Family of Ramarley Graham, NYC Teen Fatally Shot by Cop, to US Attorney’s Office: ‘Foot-Dragging Is Unacceptable’

Constance Malcolm, the mother of Ramarley Graham, wipes away tears while attempting to speak to members of the media during a vigil for Ramarley Graham March 22, 2012, in the Bronx borough of New York City.
Andrew Burton/Getty Images

The family of Ramarley Graham, a black teen who was gunned down in his Bronx, N.Y., home by a police officer, is demanding justice in the teen's case, telling the U.S. Attorney for the Southern District of New York Preet Bharara that the "foot-dragging is unacceptable," the New York Daily News reports

Tuesday will mark four years since Graham, 18, was shot to death by New York City Police Officer Richard Haste after the officer chased Graham into his home.


Haste was initially indicted for Graham's death in June 2012, but a judge tossed out the indictment on a legal technicality, the Daily News notes. A second grand jury then declined to indict the officer again. Authorities have insisted that Haste mistakenly thought that Graham was armed. 

A Justice Department investigation was launched in August 2013, but the family doesn't think that the review is moving as they continue to wait for justice. 


“This case is just lingering, and we don’t know what’s going on,” Graham’s mother, Constance Malcolm, told the news site. “Nobody’s telling us. They’re dragging their feet.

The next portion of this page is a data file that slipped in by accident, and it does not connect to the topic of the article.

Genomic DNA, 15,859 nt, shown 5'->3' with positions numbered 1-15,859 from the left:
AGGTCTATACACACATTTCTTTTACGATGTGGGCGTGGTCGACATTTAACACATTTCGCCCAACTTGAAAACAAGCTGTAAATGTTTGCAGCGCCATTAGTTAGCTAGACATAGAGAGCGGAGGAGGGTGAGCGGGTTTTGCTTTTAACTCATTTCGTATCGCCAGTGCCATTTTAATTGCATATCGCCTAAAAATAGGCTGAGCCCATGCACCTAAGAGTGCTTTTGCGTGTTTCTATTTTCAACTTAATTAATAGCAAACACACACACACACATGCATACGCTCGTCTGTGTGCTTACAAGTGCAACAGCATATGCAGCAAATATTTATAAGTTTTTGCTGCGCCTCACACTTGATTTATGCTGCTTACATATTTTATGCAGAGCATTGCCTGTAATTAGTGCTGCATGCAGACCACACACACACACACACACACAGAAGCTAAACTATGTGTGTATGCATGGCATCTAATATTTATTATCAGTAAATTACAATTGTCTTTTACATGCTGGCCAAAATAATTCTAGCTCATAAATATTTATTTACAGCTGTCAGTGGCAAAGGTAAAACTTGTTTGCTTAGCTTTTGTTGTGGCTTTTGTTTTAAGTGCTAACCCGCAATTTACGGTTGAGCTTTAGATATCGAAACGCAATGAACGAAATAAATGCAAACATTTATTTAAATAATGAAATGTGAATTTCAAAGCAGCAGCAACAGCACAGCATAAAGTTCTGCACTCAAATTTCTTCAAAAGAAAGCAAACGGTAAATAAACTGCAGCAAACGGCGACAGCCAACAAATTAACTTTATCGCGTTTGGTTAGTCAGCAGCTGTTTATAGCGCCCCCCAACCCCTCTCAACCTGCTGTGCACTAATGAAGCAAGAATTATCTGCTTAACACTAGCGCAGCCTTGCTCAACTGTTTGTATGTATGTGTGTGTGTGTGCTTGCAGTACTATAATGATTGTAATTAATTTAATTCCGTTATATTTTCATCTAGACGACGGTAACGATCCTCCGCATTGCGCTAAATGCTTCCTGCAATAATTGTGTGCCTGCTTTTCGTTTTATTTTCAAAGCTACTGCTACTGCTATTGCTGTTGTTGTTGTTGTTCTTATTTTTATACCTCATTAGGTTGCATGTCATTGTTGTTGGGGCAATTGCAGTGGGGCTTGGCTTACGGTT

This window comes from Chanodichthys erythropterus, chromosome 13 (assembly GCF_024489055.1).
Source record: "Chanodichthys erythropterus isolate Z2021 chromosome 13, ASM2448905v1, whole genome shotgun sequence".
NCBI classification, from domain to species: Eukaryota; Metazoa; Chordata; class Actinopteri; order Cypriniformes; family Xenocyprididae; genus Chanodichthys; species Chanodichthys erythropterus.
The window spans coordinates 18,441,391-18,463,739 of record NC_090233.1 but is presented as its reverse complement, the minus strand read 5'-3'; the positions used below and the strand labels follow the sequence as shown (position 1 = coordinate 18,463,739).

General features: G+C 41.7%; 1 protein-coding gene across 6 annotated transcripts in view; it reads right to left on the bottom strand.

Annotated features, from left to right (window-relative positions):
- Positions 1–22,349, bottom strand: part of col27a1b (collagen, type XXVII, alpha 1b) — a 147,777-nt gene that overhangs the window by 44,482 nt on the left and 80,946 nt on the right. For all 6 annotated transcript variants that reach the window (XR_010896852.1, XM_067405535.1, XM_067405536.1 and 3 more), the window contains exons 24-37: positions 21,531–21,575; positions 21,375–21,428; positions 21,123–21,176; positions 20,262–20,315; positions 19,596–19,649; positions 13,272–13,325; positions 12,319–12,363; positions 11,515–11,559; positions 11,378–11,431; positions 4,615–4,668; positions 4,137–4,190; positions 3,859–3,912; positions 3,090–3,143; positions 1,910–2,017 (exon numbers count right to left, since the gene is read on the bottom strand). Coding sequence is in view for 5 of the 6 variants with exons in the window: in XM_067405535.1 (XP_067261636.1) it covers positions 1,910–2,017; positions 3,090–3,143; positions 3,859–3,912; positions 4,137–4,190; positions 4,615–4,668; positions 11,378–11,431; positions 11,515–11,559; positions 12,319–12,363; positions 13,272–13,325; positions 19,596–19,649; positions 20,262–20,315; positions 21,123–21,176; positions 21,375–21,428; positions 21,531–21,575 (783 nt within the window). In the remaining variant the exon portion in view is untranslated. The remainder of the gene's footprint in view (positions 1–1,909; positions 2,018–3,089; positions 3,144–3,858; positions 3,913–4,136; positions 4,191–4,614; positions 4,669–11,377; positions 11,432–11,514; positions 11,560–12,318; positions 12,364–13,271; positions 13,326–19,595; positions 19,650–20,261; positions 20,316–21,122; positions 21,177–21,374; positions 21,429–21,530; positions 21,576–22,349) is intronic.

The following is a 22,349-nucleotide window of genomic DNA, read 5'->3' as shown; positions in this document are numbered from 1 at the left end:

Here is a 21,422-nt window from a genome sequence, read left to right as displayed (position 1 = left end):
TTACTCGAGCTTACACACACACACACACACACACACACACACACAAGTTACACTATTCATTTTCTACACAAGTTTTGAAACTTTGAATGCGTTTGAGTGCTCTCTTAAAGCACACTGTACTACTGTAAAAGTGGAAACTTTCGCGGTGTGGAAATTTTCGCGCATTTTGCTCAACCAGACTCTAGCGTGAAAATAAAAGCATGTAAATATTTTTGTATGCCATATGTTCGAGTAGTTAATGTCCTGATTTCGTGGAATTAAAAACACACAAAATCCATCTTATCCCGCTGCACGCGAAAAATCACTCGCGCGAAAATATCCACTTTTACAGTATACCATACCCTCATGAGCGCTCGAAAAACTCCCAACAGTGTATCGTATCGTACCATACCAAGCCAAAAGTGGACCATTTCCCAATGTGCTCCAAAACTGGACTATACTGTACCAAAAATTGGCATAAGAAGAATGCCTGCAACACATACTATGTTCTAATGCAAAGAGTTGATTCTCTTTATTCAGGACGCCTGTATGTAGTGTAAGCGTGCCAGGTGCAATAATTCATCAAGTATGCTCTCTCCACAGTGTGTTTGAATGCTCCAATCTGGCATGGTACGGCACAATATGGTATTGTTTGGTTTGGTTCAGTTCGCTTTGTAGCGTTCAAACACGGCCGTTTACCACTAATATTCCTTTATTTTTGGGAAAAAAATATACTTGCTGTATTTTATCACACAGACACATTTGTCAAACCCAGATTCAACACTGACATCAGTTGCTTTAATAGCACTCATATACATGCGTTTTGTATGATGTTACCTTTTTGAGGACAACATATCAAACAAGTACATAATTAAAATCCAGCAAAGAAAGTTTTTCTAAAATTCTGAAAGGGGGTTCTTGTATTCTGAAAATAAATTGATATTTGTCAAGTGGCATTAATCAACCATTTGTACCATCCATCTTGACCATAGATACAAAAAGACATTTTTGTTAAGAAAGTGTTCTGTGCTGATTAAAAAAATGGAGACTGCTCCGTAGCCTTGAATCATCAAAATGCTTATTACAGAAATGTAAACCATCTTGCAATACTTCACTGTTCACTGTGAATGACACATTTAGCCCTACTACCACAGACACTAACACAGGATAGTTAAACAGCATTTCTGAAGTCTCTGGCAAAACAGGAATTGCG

“Ramarley’s killing was a clear violation of his civil rights,” the grieving mother added. “It’s time for Preet Bharara to prioritize this case and move forward.”


The family and supporters are organizing protests for Tuesday in front of the prosecutor’s Manhattan office, starting with a vigil at 5:30 p.m., the site notes. They are also planning to occupy the space in front of Bharara’s office Tuesday night into Wednesday morning. 

“We just want the message clear that you’re on notice,” Malcolm said. “The foot-dragging is unacceptable. We will not allow that to be swept under the rug.”


Malcolm noted that her other son, who was 6 at the time, had to receive counseling. 

“They shot my son in front of my other son and in front of their grandmother,” she said. “My baby watched that whole thing. He’s damaged for the rest of his life." 


Nonetheless, the mother hopes to raise the now 10-year-old not to be fearful of police.

“I don’t want him to get angry,” she said. “No matter what, I tell him, ‘Cops aren't all bad.’ … I can’t condemn the whole force.”


Read more at the New York Daily News

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